By Robert Lucke
Arguably it could be said that Havre and the Hi-Line have not had any supermen since the days when H. Earl Clack and Frank Buttrey walked the streets.
Not true of superwomen. Havre has had not only one but two. And it has had them for many years. Not only that but each year these two continue to do more and more for their community.
They are Toni Hagener and Elinor Clack. And even now they are working each day at the Clack Museum to get the place in order. No one pays them to spend all that time working at the museum. It is just something they do. Something they have always done. And if asked to do something else, well, they will do that too. That is just the way these two are.
Both came to Havre about the same time, got to know each other and together developed history groups and finally the museum itself to showcase north-central Montana. There is little to do with history that these two have not done. Just name any group connected with the history of the area and one or both have been in it, is in it yet or helped to get it started.
Hagener came to Havre in 1949 along with her husband, Lou, and her children. He was a professor at Northern Montana College. She worked for Vita Rich Dairy, setting up their laboratory and being their lab technician for 15 years.
In 1964 she first began her stint heading up the museum.
"I was out of town so naturally they nominated me to head up the museum," Hagener said, laughing.
She ran the museum until 1981 when she ran for Hill County commissioner. She served seven years there before stepping down when her husband was gravely ill. Five years later she became a representative in the Montana Legislature, serving in the 1995, 1997 and 1999 sessions.
She continues with her museum work, and gives tours of the Bison jump, Beaver Creek Park and Havre Beneath the Streets as needed. With her husband she has authored several pamphlets and just finished reworking a history book about MSU-Northern.
She is the president of the Beaver Creek Park Foundation and the list goes on and on. Not from her though. About one eighth of the way through the list of her good works, she said, "Oh, that's enough." And went on to describe a class the museum had conducted just recently acquainting area children with beaver.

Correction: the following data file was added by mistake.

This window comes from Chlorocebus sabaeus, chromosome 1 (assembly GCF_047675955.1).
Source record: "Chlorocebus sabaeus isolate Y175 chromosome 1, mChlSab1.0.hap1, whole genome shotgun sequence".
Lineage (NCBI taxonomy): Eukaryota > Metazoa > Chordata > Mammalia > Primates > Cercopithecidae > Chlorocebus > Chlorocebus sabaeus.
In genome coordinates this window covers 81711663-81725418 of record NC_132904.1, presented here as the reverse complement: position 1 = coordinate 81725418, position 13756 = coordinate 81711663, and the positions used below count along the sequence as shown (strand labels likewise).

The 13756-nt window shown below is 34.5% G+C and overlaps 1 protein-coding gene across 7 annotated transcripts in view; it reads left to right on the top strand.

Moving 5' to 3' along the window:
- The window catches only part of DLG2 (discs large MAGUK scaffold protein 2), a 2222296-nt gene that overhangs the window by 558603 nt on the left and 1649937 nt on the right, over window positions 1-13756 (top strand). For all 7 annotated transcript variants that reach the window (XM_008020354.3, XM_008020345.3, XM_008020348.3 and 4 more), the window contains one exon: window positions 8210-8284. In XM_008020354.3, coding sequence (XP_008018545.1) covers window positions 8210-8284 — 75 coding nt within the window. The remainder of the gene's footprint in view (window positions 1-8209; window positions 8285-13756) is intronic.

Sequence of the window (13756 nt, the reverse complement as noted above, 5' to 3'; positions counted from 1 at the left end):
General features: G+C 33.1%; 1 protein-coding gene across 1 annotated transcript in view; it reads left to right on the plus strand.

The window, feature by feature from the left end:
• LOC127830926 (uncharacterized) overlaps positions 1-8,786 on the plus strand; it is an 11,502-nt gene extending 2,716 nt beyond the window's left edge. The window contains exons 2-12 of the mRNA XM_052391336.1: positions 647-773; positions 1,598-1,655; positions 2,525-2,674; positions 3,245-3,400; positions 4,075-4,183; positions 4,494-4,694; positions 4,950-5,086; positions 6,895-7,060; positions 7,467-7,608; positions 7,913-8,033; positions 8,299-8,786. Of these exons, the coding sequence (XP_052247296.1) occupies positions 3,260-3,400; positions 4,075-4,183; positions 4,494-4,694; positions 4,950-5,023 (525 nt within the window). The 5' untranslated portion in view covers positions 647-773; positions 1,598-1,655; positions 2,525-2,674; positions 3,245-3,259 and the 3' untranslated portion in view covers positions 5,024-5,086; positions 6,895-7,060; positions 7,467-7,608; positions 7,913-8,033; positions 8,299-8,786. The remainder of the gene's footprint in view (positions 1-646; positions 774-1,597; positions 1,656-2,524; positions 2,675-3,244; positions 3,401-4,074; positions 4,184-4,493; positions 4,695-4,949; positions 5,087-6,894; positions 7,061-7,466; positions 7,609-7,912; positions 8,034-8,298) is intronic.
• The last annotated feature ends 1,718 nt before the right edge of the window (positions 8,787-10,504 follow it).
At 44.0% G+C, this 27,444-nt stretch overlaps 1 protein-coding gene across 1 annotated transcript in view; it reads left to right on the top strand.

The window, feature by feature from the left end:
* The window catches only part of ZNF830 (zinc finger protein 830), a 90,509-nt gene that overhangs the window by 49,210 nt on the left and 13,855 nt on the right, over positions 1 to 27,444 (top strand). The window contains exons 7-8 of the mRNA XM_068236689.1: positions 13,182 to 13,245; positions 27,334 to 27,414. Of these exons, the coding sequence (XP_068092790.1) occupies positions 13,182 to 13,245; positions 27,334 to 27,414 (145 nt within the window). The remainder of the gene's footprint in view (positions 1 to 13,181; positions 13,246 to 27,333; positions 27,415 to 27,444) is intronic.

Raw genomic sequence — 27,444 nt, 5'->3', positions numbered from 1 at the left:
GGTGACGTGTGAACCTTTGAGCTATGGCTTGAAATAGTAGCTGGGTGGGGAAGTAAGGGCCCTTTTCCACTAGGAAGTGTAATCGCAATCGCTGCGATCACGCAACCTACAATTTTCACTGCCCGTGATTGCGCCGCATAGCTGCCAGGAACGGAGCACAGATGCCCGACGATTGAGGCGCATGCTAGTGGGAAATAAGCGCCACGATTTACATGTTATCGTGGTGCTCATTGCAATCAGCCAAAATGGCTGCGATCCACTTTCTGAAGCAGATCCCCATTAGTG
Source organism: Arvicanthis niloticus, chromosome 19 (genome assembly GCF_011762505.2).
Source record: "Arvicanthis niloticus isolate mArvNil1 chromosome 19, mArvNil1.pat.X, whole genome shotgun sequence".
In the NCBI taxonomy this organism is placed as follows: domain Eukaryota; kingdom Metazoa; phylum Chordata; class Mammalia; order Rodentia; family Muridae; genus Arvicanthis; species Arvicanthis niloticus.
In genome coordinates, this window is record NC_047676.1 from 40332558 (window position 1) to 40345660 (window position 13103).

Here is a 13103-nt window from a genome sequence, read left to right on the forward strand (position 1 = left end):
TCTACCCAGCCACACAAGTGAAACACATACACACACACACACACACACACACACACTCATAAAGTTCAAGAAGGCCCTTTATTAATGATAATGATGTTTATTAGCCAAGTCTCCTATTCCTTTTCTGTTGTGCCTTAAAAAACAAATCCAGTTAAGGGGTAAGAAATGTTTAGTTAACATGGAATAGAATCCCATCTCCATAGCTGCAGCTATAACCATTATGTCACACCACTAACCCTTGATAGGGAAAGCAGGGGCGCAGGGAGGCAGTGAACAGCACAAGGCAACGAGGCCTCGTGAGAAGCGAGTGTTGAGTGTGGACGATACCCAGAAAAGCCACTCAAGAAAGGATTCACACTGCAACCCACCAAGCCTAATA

"I once cooked a beaver," chimed in Clack. "It just wasn't palatable at all."
"I cooked a beaver tail," responded Hagener. "It was terrible."
Is there anything these two have not done? The answer is no. Especially when it helps area folks to understand their history.
Hagener raised a family in Havre, worked on so many boards that she probably cannot remember all of them and is a hard worker at the Van Orsdel United Methodist Church.
Clack came to Havre in 1952, working at Northern as the dietitian and head of residence halls. She married Louis Clack and the two of them started an egg farm complete with a route in Havre and on the Hi-Line. That would be work enough for most, but she found time to raise a daughter and start the Clack Museum.
"The Jaycees wanted a tourist attraction here and I agreed to help with the displays," said Clack. "Then my term of office was finished and I was busy being a mama and cleaning eggs."
Clack was involved in getting the Montana Historical Society to help in the museum and has seen the museum grow from one large display area to a place of many collections not on display.
She tells a funny story about how she got involved with museum activities in the first place.
"I was the extension agent at Rocky Boy for 12 years and during that time there were many new homes being built at Rocky Boy but there was no furniture to put in the houses. So I arranged for a class in upholstery to be taught," she said. "But I didn't know where we were going to get the furniture in the first place until one lady told me to go to the city dump and I would find plenty. I made a trip to the dump and was amazed at how many valuable things having to do with our history were being thrown out. So I started finding a place to keep it."
Later, when Turner Clack died, he left money that was used to build an addition to the original museum building at the fairgrounds, which allowed the museum to store a collection.
Still there was no money for the museum so Elinor Clack formed the H. Earl and Margaret Turner Clack Memorial Museum Foundation. Many people in the Havre area going to grocery stores will remember that for years there was Elinor Clack pasting coupons on canned goods so people could donate the discount to the museum foundation.
And the stories go on and on. Only thing is they are not told by Clack and Hagener. Both are too modest for that.
Both are hard at work, volunteering to do more at the museum and a dozen other places.
Just then into the museum walked Elinor Clack with a huge basket of tumbleweeds she had just picked from the prairie for another display. Toni unlocked the museum gate and hauled in more goodies she had found, probably in her basement, for the museum.
When does it end with these two? It doesn't.